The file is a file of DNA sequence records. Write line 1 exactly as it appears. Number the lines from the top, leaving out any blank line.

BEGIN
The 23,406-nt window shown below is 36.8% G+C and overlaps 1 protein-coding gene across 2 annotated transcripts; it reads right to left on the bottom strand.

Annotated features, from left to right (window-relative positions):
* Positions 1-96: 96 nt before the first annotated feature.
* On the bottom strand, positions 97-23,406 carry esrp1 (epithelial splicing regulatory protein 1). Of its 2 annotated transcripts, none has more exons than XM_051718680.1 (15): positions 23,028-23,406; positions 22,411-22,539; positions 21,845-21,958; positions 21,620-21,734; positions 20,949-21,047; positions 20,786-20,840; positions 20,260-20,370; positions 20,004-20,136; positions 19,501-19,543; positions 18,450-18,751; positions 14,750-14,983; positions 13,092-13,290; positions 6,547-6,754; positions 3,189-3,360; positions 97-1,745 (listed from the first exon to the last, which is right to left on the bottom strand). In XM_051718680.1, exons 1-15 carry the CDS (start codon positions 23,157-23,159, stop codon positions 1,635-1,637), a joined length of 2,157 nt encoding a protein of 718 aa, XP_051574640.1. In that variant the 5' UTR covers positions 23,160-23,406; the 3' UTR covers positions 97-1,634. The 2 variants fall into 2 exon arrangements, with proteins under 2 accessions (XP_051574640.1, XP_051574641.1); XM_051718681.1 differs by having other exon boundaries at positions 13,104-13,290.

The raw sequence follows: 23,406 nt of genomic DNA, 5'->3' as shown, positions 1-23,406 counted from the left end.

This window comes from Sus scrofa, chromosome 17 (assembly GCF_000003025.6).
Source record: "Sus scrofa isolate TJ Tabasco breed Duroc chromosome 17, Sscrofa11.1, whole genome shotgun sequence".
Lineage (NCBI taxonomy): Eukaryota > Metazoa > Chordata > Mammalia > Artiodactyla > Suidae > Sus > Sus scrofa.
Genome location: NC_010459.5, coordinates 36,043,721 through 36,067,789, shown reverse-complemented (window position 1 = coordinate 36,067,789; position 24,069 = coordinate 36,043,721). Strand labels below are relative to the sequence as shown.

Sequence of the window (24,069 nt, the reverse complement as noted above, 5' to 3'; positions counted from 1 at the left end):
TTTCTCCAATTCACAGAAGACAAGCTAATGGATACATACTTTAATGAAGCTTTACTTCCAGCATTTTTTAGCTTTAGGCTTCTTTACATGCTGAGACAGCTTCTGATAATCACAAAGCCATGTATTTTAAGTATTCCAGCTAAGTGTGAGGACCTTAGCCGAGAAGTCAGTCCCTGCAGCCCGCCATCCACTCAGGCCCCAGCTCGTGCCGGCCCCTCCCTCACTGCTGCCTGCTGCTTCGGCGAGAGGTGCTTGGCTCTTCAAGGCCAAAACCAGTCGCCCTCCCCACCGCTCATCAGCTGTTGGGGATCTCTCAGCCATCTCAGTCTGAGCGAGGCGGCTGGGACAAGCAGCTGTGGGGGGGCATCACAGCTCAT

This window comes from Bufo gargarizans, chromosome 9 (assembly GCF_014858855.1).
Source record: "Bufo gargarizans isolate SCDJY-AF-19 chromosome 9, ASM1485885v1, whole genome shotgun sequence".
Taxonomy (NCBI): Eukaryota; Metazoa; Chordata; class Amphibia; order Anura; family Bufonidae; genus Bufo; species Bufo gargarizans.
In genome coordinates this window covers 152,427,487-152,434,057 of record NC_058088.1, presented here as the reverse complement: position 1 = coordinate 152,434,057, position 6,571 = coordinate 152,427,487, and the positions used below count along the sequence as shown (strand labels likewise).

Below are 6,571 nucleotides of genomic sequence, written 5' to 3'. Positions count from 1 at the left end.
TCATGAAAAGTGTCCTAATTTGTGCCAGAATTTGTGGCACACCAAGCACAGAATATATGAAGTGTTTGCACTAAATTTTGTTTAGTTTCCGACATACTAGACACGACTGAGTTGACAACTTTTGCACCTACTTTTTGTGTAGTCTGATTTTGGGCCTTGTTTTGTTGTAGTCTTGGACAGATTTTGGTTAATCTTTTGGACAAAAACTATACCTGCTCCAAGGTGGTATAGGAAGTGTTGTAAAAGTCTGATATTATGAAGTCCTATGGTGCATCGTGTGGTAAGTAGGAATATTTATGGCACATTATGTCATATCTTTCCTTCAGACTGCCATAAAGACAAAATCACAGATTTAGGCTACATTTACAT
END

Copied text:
The 23,406-nt window shown below is 36.8% G+C and overlaps 1 protein-coding gene across 2 annotated transcripts; it reads right to left on the bottom strand.